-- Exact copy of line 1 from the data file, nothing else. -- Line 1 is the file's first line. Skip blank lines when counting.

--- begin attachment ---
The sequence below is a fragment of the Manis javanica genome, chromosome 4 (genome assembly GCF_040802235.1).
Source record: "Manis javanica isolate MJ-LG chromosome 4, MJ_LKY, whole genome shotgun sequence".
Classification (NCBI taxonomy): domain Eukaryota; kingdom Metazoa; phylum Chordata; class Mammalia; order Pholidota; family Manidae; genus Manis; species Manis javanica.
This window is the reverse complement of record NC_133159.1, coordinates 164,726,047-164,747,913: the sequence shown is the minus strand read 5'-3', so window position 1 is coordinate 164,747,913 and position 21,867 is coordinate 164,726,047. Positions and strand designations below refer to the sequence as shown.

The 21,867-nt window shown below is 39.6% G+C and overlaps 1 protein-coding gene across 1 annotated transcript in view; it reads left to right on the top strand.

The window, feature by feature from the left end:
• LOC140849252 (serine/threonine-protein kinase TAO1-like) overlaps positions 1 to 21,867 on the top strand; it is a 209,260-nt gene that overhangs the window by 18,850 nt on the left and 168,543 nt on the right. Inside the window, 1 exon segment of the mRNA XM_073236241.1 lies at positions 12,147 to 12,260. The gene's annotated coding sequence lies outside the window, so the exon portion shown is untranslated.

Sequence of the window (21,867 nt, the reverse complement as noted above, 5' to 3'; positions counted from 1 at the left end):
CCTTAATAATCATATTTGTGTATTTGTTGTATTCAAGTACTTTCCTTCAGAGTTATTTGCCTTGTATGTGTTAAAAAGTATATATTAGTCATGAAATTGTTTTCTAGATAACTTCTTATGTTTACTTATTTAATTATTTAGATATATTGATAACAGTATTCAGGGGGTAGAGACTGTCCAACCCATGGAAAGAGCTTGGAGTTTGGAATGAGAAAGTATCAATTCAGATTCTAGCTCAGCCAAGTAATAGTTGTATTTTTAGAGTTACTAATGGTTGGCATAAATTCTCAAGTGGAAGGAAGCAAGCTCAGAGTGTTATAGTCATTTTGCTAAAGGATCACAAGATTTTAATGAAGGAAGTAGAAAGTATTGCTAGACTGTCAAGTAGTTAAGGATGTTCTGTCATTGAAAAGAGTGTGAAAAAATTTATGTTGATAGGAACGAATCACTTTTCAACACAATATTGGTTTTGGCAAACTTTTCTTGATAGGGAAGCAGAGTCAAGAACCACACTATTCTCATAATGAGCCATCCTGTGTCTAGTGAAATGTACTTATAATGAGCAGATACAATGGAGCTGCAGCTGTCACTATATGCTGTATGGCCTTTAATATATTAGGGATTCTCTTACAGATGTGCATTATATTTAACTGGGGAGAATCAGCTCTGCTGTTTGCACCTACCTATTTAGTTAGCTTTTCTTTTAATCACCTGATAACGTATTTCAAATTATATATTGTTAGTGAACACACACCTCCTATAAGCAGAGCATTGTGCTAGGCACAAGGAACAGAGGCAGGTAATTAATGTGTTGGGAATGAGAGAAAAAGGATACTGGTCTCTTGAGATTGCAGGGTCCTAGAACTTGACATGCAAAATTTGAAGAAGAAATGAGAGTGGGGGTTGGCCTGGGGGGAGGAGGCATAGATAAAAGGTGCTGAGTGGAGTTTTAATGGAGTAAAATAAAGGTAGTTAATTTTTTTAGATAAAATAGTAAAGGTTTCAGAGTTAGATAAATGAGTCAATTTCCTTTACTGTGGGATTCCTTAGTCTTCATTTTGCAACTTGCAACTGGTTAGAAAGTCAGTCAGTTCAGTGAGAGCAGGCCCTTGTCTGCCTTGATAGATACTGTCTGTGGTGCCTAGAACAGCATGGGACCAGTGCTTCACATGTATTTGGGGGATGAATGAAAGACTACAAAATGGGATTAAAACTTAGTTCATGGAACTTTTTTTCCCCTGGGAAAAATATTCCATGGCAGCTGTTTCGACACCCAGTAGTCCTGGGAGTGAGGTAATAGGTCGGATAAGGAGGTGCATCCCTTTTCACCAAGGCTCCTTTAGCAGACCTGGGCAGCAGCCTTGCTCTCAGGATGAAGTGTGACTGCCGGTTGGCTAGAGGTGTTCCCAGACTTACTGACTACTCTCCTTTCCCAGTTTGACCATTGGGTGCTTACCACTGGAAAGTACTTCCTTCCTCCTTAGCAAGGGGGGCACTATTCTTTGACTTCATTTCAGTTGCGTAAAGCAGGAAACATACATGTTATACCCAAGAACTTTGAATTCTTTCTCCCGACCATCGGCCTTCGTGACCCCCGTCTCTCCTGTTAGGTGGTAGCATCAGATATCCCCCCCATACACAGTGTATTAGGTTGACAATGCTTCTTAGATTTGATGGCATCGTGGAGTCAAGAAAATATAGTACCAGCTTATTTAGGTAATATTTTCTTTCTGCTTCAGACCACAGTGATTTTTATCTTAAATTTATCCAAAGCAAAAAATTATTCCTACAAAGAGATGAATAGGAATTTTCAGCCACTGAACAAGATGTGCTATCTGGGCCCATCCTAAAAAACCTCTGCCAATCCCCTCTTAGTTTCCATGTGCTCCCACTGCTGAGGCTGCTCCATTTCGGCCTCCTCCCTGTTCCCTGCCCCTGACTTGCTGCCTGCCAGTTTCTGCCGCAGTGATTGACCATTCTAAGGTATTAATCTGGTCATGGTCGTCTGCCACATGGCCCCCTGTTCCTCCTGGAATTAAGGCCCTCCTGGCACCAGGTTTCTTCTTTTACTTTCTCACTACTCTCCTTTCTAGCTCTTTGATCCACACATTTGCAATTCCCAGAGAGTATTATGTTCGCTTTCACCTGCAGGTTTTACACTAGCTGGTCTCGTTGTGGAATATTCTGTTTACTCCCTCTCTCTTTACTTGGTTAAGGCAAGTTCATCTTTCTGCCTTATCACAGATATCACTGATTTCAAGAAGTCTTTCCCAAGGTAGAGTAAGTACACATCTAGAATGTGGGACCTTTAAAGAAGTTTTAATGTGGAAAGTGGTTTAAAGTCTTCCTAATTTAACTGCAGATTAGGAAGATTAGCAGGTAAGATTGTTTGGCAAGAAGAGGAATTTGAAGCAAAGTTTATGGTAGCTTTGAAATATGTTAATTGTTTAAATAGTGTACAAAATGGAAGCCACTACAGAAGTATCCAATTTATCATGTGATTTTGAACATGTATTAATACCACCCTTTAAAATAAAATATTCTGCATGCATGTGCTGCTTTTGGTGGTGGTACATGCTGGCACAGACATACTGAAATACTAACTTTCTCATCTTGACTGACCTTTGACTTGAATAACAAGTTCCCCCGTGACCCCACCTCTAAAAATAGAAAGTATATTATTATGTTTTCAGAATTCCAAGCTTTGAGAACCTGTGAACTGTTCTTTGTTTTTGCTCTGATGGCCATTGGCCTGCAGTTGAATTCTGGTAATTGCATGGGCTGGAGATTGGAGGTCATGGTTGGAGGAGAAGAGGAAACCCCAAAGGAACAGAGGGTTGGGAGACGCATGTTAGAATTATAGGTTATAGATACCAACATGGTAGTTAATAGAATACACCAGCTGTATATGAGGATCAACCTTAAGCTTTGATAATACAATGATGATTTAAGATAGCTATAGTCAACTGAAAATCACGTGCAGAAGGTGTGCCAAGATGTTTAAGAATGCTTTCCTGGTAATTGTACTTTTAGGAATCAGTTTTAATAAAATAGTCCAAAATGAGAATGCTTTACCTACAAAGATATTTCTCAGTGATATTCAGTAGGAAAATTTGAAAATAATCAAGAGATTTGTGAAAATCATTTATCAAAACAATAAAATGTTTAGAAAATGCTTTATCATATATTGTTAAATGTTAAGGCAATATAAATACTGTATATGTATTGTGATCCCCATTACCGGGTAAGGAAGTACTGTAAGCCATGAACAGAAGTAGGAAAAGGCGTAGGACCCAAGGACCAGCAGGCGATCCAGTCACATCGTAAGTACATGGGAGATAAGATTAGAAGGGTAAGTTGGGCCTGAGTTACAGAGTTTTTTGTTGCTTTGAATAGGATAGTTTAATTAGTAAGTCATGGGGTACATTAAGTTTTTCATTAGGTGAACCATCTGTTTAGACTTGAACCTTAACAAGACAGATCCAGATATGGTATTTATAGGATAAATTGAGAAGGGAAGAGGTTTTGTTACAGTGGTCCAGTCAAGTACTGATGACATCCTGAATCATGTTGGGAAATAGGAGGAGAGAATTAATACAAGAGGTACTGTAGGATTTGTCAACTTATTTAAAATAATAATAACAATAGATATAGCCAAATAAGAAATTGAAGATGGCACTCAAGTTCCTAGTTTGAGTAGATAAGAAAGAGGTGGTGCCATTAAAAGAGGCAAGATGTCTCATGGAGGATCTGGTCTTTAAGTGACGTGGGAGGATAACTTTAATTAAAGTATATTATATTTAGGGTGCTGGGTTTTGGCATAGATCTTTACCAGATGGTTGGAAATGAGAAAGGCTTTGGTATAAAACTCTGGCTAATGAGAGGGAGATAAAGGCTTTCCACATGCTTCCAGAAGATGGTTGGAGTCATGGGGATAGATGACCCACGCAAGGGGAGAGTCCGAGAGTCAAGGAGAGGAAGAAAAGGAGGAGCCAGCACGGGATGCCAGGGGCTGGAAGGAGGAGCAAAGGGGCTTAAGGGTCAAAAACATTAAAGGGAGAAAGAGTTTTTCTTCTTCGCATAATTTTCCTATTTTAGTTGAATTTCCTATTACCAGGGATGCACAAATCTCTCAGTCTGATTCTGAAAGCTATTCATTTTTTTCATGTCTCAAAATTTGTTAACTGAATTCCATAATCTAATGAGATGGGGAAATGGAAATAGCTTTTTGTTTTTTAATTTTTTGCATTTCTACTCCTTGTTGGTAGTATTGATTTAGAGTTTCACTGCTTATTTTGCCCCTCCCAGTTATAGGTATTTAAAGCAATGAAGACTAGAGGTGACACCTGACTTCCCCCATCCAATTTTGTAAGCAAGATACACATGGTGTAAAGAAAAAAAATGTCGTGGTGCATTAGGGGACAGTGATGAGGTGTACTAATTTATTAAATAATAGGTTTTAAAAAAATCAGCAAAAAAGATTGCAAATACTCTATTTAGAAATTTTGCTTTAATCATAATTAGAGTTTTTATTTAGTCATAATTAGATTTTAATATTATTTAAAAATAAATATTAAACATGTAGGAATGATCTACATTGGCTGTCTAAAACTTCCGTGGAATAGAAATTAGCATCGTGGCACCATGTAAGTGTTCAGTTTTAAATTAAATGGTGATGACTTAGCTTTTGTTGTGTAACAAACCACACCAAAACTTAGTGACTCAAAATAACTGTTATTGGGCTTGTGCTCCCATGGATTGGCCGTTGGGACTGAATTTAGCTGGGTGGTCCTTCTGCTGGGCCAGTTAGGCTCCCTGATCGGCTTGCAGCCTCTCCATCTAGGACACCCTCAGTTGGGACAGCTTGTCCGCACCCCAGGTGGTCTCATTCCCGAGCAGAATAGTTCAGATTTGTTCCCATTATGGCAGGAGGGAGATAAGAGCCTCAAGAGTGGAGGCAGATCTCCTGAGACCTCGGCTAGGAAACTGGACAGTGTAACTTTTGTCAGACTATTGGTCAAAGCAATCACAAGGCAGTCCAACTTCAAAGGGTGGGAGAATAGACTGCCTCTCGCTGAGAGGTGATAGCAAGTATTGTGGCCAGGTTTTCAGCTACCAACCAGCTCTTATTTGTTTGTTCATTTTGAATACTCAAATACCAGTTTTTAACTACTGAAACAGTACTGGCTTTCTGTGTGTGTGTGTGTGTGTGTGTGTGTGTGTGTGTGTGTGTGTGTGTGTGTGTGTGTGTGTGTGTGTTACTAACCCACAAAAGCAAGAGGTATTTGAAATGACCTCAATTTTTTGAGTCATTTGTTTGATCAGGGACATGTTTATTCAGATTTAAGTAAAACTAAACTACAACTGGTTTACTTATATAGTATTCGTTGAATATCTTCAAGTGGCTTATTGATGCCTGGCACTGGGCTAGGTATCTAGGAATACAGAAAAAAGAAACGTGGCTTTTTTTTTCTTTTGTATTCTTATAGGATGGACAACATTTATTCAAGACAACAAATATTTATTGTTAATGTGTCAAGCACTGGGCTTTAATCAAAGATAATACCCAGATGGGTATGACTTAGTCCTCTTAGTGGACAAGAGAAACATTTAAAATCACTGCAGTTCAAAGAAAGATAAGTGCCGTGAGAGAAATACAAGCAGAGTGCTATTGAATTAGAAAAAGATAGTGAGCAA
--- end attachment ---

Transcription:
The sequence below is a fragment of the Manis javanica genome, chromosome 4 (genome assembly GCF_040802235.1).